The voluntary migrants showed high satisfaction levels with their lives in Germany. Interestingly, one non-refugee’s statement that she was satisfied apart from the war in Ukraine was very similar to that of a refugee. The latter might have been satisfied because she is employed in her own professional field.
One respondent, when explaining why she was happy in Germany, juxtaposed her life there with a perceived Ukrainian mentality: ‘Ukrainians are used to [corruption and not paying taxes]; I am not. [I have] very different views.’
One refugee respondent was much less satisfied with life in Germany. She felt alien in her town and reported differences between the German mentality and her own. In addition, she felt uncomfortable not being at home and needing to live off social security payments. However, she was very grateful to Germany for this social security assistance and viewed the country as one that ‘saves Ukrainian children’.
Almost all the interviewees reported issues with the language barrier, despite mostly living in cosmopolitan cities. As the NGO-employed respondent said, ‘It was a revelation to me how language is important for Germany, and [how it is important] that you share their values, you fit into their ecosystem. Because I did not think they were trying to Germanise you so much in Germany.’ Another respondent said, ‘I feel this community is quite closed’ – and she lives in Berlin. Yet another, also from Berlin, agreed: ‘When I was moving here, I thought I could communicate [in German] – no, I did not understand, I was not understood.’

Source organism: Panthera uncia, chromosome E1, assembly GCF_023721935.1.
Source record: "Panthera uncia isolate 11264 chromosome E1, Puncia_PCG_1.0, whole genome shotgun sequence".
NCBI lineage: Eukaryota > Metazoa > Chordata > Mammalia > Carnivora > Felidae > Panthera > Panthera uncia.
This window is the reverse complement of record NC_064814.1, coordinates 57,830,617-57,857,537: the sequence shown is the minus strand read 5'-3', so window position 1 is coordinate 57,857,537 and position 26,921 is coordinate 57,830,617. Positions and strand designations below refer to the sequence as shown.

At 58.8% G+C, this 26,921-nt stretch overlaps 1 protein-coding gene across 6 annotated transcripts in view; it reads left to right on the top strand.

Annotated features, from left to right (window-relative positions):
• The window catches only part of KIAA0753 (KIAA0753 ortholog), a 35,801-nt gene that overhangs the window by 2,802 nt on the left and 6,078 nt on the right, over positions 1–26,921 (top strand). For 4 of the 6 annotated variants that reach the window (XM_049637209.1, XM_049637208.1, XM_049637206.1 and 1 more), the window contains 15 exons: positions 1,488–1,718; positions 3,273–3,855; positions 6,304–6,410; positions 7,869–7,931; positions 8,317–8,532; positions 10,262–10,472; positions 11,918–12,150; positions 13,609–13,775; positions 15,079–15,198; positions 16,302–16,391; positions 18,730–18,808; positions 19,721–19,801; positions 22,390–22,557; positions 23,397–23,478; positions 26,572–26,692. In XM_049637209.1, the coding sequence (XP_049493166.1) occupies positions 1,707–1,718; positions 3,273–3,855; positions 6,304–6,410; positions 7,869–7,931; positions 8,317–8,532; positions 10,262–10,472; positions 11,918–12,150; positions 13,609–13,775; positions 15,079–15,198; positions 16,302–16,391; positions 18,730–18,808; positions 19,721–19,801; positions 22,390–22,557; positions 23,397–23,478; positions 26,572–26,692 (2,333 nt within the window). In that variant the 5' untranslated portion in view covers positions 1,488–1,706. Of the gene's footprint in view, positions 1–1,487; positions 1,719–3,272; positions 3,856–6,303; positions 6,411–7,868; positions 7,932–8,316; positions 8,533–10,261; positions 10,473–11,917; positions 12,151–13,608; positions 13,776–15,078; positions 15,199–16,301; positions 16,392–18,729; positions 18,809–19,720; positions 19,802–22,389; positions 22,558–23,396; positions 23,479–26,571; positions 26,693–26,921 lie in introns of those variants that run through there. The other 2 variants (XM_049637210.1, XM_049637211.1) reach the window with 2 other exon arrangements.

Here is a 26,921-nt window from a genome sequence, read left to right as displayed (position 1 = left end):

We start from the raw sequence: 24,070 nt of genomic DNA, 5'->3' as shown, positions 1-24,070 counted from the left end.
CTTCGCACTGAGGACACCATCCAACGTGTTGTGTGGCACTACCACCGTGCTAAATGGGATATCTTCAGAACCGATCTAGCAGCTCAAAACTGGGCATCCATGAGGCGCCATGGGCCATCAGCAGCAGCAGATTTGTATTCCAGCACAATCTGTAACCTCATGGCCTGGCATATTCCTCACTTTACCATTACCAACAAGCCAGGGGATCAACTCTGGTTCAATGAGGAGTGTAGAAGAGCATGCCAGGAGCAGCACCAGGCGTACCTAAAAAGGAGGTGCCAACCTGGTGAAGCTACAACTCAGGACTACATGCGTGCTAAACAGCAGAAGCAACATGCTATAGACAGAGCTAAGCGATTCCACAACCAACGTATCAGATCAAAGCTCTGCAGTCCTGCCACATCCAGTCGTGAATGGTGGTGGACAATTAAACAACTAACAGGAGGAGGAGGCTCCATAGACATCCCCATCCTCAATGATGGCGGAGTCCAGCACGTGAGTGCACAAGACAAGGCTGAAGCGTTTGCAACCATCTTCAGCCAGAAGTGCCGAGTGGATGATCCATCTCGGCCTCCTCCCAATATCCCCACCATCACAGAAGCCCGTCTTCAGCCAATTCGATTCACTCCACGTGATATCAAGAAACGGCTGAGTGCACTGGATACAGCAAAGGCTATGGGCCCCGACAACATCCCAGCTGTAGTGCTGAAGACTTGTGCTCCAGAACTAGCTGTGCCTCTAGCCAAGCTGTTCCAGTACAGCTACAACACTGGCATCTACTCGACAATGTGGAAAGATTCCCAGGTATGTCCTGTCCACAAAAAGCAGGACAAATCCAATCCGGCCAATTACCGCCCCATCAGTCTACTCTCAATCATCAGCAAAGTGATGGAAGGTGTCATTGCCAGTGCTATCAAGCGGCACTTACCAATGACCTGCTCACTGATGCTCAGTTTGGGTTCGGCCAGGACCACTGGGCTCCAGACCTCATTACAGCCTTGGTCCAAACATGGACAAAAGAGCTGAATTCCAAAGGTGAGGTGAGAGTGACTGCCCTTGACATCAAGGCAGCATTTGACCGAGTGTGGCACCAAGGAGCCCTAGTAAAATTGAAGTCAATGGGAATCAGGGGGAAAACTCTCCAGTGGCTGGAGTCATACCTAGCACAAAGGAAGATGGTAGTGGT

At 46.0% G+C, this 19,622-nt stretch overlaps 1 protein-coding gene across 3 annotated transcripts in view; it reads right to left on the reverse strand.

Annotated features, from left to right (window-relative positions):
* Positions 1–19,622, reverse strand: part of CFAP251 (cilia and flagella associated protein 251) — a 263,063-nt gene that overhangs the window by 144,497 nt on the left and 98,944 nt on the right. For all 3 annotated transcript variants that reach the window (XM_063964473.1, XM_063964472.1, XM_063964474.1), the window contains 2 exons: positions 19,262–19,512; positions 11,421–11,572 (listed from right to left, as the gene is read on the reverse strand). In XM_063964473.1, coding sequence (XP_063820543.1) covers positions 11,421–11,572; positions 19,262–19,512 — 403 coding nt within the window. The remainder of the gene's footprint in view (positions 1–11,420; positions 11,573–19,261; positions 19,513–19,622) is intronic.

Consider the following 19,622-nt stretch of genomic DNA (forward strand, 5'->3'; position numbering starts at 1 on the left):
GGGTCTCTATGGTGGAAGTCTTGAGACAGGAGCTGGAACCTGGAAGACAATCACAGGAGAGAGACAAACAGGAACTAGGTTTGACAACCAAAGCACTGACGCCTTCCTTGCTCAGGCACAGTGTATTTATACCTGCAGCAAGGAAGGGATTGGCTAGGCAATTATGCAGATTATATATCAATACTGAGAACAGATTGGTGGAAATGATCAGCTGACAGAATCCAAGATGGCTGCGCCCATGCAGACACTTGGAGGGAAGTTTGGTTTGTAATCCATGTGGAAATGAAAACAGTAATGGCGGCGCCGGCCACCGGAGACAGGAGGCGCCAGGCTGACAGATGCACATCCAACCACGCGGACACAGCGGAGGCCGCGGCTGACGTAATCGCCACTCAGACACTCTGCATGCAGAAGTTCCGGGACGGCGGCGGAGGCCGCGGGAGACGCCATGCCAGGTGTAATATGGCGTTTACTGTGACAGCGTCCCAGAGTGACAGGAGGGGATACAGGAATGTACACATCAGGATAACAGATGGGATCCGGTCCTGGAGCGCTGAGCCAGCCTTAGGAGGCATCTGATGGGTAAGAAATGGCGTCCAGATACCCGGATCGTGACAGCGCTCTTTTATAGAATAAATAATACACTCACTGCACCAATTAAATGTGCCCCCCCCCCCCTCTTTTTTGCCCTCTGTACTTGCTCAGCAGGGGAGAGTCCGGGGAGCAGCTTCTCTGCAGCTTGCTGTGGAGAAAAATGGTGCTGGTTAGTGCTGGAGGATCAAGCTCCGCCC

However, there were also different views on the language issue; some interviewees mentioned it as a challenge they had overcome. For one refugee employed as a family therapist, it was a professional issue, as her work involves directing Ukrainian refugee patients to German mental health specialists, and translation presents an interpretation barrier.
For two other refugees, the language barrier was a source of negative emotions. One said, ‘When I encounter the language barrier […] I start being sad and, for a period of time, I lose the desire to do anything. […] For a day, I cannot find the energy to do [a task].’
Two more respondents mentioned bureaucracy as a challenge to their initial expectations. One non-refugee interviewee brought her mother to Germany after the full-scale war started, but for her mother, bureaucracy was one of the major reasons to leave Germany and return to Ukraine, even though the respondent herself did not approve of this decision.
Overall, none of the eight respondents claimed that they had been let down by their experience of life in Germany. All of them mentioned some fundamental positives; the general mood among the non-refugee respondents was that they had overcome initial challenges and now have a positive attitude to their situation. The non-refugee respondents seem likely to stay in Germany, while one refugee respondent might stay because of the quality of education received by her neurodivergent son.
It is, however, hard to evaluate whether the interviewees’ activism has continued. Some seem to be generally engaged with Ukraine-related issues and are therefore more likely to continue, while others have become more engaged in activism due to the full-scale invasion and might stop being active after it ends.
The study was conducted with the support of the Genshagen Foundation, in the framework of the EU Meets Europe project.
Kostiantyn Fedorenko is a social scientist, a doctoral candidate at the Berlin Graduate School of Social Sciences of the Humboldt-Universität zu Berlin, and a researcher at ZOiS.